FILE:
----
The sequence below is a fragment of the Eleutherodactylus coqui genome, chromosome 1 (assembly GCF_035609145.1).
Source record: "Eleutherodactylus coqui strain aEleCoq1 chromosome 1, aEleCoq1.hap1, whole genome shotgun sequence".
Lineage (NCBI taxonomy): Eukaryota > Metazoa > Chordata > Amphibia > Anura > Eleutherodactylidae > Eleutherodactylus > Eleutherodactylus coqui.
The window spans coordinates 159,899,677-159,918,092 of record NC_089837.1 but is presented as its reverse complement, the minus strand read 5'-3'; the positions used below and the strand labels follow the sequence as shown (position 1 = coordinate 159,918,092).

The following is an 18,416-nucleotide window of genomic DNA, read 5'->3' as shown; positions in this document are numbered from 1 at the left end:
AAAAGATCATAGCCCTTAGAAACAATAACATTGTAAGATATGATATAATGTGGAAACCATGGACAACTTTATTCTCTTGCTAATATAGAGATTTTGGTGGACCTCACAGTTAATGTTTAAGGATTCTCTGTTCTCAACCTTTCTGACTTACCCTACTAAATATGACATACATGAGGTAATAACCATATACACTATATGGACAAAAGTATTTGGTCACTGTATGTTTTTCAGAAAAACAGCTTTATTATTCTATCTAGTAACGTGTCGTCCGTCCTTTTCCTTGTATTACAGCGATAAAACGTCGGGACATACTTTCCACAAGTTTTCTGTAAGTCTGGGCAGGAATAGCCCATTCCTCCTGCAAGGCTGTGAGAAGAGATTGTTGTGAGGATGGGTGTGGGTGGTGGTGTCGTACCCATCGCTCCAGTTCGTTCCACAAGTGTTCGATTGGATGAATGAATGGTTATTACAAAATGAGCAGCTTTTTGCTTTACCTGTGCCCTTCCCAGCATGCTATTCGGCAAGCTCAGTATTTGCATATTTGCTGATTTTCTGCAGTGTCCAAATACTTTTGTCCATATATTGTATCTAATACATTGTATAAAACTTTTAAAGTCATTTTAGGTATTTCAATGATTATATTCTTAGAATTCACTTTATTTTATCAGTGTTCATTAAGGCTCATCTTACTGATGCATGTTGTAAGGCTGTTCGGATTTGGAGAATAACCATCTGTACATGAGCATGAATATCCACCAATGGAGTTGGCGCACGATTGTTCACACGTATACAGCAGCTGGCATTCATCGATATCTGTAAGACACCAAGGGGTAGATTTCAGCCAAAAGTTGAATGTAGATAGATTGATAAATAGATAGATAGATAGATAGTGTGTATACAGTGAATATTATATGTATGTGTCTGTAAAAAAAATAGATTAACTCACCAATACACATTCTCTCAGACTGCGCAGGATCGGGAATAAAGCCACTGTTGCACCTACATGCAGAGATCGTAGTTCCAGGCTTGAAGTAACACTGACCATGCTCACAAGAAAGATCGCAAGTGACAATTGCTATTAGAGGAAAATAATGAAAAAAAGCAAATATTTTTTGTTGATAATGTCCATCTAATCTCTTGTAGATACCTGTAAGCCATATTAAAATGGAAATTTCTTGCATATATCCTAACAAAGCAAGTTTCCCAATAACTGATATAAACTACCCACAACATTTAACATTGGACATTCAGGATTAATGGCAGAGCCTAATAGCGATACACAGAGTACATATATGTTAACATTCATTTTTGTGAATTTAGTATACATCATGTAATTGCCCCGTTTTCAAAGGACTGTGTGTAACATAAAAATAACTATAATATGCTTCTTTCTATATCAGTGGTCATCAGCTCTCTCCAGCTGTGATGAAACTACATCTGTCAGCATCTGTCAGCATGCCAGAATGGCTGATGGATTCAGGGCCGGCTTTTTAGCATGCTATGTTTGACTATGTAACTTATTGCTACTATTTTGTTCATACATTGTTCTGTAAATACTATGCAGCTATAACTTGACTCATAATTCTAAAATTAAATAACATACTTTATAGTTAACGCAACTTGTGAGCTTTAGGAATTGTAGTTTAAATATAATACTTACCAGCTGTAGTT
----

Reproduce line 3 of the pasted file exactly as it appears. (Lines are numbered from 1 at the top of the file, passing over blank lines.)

Lineage (NCBI taxonomy): Eukaryota > Metazoa > Chordata > Amphibia > Anura > Eleutherodactylidae > Eleutherodactylus > Eleutherodactylus coqui.